F-5L tuner prototypes. Click to enlarge. Reproduction rights reserved. F-5L tuner prototypes. Click to enlarge. Reproduction rights reserved.

Retrospectively, I'd say that Norlin (Gibson's parent company at the time) corporate management probably posed the greatest challenge to the success of the F-5L. The folk music boom had waned, and in spite of the enthusiasm and support of the managers at Gibson for the project, they were strapped with a razor-thin budget for R&D and there were significant constraints upon production times for any given operation. Thus, at least for the time being, the hand-fitted dovetail neck joint was a no-go, as was a varnish finish. Also shelved were several of the less critical trim details, such as a real wood headstock veneer, the laminated celluloid fingerrest bracket, and special tuner profile (although prototypes were made of the old-style "arrow-end" tuner plates).

There was, however, an enormous talent pool in the Gibson factory, which represented an immeasurable accumulation of worker experience and skill. The means were in place to make a first-rate job of the F-5L project, and we did achieve a great deal by providing examples, drawings, specifications and a bit of training, in our endeavor to revive the notion of what an F-5 had once been under the aegis of its creators.

D. Wm. Halsey, December, 2009

A word on playability and tone...

by Ken Roddick

Ken Roddick, luthier. Ken Roddick, luthier.

I have been very fortunate to have examined and played one of the prototype F-5Ls and had the chance to compare it side-by-side to a 1924 Loar-signed F-5 mandolin. In addition, I have been involved in several bluegrass jams where both a Loar-signed F-5 and an early version (i.e., 1980-era) F-5L were being played. Although these instruments were constructed 50+ years apart, they sound amazingly similar - so much so that if you could not visually see each instrument, you may have difficulty determining which instrument is which by listening only to the sound they produce. Unquestionably, the Loar has a slightly mellower tone than the F-5L but, on the one I compared, I attribute this to a Virzi Tone Producer that is installed in the original F-5. Otherwise, both instruments have virtually the same overall sound and volume attributes.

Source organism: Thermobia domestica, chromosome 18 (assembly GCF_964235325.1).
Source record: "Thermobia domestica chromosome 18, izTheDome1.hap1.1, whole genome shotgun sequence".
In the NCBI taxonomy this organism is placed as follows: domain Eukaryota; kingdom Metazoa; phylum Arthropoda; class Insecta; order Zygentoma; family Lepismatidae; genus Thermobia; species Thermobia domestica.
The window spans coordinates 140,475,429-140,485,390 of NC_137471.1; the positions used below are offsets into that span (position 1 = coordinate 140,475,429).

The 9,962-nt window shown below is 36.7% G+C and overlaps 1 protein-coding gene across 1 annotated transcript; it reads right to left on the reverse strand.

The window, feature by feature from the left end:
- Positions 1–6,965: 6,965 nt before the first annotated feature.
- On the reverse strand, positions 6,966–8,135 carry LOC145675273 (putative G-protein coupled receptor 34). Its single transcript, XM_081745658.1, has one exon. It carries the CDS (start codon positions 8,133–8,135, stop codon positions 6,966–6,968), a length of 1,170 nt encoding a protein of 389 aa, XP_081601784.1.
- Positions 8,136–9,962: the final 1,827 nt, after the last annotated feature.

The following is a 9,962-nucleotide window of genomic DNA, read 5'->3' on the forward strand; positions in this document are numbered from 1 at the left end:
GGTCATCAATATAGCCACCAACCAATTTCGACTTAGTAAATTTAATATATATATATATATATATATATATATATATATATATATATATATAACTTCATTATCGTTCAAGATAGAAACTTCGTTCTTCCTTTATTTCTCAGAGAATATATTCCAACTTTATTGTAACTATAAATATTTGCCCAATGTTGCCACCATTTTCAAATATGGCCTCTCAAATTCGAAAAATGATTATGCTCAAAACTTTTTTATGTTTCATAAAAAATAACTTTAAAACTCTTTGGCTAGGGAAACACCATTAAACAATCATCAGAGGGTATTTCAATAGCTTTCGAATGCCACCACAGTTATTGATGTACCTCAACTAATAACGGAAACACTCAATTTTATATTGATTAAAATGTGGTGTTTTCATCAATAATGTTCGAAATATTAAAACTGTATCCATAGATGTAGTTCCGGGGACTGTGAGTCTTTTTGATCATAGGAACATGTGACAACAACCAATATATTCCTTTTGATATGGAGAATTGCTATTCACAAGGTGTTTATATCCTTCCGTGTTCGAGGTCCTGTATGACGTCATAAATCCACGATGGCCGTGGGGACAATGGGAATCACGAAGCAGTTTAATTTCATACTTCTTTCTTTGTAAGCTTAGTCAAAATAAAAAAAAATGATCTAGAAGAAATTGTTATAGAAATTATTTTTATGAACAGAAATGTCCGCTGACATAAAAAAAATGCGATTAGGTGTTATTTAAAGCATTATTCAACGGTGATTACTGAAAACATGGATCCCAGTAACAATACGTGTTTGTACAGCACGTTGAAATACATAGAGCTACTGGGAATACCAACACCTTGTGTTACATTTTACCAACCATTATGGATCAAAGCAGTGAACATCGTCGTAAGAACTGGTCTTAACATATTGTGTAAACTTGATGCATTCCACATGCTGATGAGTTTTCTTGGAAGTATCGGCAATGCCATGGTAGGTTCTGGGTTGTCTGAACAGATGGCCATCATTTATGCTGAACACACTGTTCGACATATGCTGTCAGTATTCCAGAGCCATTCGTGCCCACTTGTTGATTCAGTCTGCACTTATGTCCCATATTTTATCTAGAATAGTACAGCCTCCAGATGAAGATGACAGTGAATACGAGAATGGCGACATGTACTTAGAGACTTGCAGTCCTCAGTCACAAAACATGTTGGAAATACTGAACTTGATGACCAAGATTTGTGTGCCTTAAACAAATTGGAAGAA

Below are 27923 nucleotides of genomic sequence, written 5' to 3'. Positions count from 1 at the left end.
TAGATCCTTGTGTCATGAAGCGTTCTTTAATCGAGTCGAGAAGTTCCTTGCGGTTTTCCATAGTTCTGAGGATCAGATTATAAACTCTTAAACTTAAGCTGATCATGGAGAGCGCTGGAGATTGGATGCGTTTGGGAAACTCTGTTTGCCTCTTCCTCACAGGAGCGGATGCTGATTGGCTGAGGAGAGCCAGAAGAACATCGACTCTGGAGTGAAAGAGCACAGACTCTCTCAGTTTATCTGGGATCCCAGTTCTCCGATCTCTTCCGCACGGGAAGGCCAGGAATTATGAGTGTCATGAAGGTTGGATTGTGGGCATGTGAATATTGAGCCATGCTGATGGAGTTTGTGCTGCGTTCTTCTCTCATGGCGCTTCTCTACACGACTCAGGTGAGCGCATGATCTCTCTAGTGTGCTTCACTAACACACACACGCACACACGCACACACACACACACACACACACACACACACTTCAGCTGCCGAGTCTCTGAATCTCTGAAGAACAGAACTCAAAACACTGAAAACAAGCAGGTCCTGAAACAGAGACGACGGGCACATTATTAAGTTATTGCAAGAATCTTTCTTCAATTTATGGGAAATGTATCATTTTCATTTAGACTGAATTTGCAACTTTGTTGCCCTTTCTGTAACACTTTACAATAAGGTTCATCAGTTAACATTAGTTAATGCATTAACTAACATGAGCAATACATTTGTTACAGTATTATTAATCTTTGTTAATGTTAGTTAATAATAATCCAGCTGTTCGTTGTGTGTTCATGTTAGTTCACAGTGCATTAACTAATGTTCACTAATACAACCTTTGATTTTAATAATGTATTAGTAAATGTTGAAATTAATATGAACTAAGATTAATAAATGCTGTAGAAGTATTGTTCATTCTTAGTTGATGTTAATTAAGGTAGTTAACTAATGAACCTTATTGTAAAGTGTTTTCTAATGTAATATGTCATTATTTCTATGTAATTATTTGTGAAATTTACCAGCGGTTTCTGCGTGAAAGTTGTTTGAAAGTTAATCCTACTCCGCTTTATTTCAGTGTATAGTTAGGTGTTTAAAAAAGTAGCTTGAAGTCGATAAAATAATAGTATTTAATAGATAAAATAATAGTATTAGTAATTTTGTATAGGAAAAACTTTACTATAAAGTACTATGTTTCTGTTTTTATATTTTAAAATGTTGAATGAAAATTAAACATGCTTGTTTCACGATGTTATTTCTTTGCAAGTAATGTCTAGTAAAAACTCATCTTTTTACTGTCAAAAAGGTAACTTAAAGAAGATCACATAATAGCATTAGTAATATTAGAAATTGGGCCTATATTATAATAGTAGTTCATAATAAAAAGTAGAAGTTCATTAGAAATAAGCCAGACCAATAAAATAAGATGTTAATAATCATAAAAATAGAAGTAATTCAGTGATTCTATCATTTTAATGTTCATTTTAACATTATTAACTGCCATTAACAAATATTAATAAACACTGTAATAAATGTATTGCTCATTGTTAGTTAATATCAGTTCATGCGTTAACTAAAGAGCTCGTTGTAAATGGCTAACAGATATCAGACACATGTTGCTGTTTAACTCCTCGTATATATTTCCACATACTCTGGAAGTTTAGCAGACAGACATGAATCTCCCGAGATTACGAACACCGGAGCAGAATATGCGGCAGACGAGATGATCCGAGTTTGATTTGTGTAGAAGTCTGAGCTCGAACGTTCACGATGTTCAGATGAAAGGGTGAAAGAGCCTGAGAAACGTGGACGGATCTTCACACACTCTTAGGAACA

What is most amazing, and probably most important as it relates to the manufacture of the early F-5L mandolins, is the similarity of sound they have to other F-5Ls made at the time; more so than any other two F-5 mandolins I have heard side by side.

I am proud to own F-5L #80090009, which I was told was formerly owned and played by Wayne Benson of IIIrd Time Out. Comparing this mandolin to the Gibson prototype F-5L #71598129 that Roger owns delivers an uncanny similarity of tone that I have never heard in two other mandolins. My assessment is that this similarity of tone and volume is attributed to the fact that these two early F-5L mandolins were structurally tuned during the construction process.

Ken Roddick, January, 2010

Ken Roddick's F-5L

Above: Roddick's 1980 F-5L #80090009 was modified somewhere along the way to feature an abbreviated fretboard and large frets.

F-5L

F-5L

Above: Gibson F-5L #71598129, one of the three prototypes made for the Summer 1978 NAMM show in Chicago. This instrument was built by Gibson luthier Wilbur Fuller.

Author contact information:
Author's web site

© Mandolin Cafe

---------------------------

Post a Comment

You may leave a comment if you have a Mandolin Cafe Forum account. Clicking "Post a Comment" below will take you to the forum where you can complete this action. Please note that once you have, your comment will appear both on this page and on our forum. YOU MUST BE LOGGED IN to your Mandolin Cafe forum account to comment.